Craig Robertson, PhD, gave us a look into the history of information in his Joseph Leiter Lecture. His upcoming book is about the vertical filing cabinet, and its role in information management as well as the growth of information. Robertson put a magnifying glass on the fine details, emphasizing the usefulness of loose paper stored on its edge, as compared with the less useful form of loose papers—papers in a stack. He discussed the context of the emergence of the filing cabinet. An invention of the 1890s, the filing cabinet came about during a period of accelerated advancement in technology and industry overall. In the time of assembly lines—of increasing efficiency—the filing cabinet fit into the narrative and practices of the industrial world.
Robertson displayed filing cabinet advertisements from the early 1900s in his lecture slides. The advertisements promoted the cabinets as incredibly physically durable, and as time-saving machines—giving businesses access to the information (paper) they needed in just a moment. The discussion of the file cabinet as a time-saver reminded me of the well-known librarian Ranganathan, who listed “save the time of the reader” as one of the five laws of library science.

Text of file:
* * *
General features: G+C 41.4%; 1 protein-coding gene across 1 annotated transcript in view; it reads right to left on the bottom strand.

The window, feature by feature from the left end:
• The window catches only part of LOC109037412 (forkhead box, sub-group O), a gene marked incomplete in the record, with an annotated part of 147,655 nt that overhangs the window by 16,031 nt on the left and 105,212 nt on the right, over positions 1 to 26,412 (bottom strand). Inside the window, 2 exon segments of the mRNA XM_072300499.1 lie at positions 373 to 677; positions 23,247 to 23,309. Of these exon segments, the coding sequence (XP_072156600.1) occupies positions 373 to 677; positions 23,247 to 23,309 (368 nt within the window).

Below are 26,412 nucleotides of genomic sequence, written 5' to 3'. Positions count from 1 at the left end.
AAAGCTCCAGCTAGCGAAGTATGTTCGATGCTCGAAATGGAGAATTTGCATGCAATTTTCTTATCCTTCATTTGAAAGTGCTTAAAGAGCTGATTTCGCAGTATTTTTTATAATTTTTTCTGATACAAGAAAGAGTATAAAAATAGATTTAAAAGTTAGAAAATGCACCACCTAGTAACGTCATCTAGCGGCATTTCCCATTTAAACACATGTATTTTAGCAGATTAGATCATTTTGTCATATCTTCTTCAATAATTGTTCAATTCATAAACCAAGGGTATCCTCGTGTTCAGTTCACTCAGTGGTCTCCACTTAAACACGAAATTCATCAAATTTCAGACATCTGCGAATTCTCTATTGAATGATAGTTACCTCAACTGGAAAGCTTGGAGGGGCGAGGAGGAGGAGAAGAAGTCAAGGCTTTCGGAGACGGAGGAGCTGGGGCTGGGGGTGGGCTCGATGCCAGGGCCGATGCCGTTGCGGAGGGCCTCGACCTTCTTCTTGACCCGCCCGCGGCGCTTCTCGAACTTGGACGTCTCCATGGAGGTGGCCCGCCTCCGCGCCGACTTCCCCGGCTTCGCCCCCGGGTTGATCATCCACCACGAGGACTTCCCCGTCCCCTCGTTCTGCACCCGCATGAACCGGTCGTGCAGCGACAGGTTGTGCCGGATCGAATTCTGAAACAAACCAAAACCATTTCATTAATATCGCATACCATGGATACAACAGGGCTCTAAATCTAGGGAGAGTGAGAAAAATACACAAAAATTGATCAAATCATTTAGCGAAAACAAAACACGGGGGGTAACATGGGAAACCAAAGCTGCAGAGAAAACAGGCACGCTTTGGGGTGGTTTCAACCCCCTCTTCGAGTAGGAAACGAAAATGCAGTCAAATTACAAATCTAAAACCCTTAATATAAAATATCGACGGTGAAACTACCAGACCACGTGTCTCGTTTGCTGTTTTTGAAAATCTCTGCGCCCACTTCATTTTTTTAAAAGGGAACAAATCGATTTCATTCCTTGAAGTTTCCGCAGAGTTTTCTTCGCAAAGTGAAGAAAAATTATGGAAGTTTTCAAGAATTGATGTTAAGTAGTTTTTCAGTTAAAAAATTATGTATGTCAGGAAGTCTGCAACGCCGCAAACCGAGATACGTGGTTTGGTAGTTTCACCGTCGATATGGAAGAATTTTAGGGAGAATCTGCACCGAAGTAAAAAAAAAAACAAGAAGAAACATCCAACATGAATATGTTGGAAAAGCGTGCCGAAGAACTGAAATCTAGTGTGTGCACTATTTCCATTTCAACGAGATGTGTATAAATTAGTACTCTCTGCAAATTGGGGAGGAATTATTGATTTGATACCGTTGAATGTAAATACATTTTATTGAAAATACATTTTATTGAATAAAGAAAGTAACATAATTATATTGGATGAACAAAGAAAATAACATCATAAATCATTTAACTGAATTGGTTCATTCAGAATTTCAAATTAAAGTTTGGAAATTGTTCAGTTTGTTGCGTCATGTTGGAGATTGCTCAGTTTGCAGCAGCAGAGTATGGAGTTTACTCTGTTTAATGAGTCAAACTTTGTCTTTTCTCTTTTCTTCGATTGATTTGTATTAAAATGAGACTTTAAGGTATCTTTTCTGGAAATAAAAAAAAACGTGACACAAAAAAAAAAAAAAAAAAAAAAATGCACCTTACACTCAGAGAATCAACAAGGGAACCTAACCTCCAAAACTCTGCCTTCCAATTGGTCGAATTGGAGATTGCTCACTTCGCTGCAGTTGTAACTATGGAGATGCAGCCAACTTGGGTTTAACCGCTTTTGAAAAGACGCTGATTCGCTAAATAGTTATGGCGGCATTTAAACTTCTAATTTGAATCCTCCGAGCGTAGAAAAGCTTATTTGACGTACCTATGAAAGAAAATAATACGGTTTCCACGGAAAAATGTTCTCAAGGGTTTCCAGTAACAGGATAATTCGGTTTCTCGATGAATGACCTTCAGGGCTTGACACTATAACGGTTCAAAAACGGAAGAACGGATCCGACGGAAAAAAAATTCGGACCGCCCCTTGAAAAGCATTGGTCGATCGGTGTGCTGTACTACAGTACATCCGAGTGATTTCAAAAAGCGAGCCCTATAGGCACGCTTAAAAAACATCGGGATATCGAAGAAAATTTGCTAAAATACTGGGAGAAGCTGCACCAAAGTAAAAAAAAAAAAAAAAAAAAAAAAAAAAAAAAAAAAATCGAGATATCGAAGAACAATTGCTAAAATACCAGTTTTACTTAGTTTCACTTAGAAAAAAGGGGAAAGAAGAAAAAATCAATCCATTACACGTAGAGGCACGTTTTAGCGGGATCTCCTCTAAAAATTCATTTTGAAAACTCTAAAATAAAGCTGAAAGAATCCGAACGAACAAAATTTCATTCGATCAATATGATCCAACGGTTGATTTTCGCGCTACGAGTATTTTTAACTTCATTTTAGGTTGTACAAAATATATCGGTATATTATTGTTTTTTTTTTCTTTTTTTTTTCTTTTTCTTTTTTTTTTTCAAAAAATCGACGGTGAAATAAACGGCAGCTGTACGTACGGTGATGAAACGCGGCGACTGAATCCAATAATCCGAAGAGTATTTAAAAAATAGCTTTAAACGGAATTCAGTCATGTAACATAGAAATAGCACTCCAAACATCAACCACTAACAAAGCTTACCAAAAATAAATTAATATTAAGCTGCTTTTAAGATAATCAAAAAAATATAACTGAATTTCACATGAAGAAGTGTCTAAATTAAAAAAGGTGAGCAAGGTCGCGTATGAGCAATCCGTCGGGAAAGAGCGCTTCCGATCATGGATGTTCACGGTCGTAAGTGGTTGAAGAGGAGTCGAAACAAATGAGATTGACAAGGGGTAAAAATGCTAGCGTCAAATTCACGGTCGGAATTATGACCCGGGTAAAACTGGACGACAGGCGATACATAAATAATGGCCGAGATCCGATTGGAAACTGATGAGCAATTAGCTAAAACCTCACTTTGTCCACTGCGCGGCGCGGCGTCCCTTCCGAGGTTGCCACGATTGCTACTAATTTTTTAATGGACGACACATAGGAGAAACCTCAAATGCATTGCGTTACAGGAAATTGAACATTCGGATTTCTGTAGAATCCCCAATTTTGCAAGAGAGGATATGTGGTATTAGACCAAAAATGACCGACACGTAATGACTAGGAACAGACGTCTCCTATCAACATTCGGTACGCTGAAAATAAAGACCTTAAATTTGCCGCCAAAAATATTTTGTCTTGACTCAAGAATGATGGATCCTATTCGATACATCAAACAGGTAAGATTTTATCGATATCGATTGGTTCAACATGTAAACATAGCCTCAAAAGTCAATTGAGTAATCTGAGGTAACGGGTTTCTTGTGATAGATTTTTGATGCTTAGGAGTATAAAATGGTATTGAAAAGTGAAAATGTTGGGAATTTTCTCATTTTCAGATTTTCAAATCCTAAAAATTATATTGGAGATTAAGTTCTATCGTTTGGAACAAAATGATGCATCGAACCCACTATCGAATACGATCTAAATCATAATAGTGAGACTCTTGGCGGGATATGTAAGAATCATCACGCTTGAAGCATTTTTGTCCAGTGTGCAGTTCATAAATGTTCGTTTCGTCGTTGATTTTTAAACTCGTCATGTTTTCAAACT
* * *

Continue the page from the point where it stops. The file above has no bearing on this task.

Another topic of discussion in the lecture was the role of file clerks in American businesses. The role of file clerk was gendered, with young, unmarried women being the primary demographic of the profession. Their role typically involved information location and delivery, but not information processing—clerks were not meant to grasp or interpret information themselves. Society’s values of efficiency and gendered roles, Robertson illustrated, were reinforced in file clerk jobs.
Robertson made the point that the filing cabinet made information functional—so functional that they were even described as “alive.” They quickly came to serve as the memory bank for institutions, as human memory could not keep up with the expanding scale of business. Robertson’s lecture provided insights into how information has been perceived of, stored, and utilized over time. While acknowledging that library card catalogs’ invention predated the filing cabinet by 10-15 years, Robertson makes the case that the filing cabinet was more widely impactful in the history of information.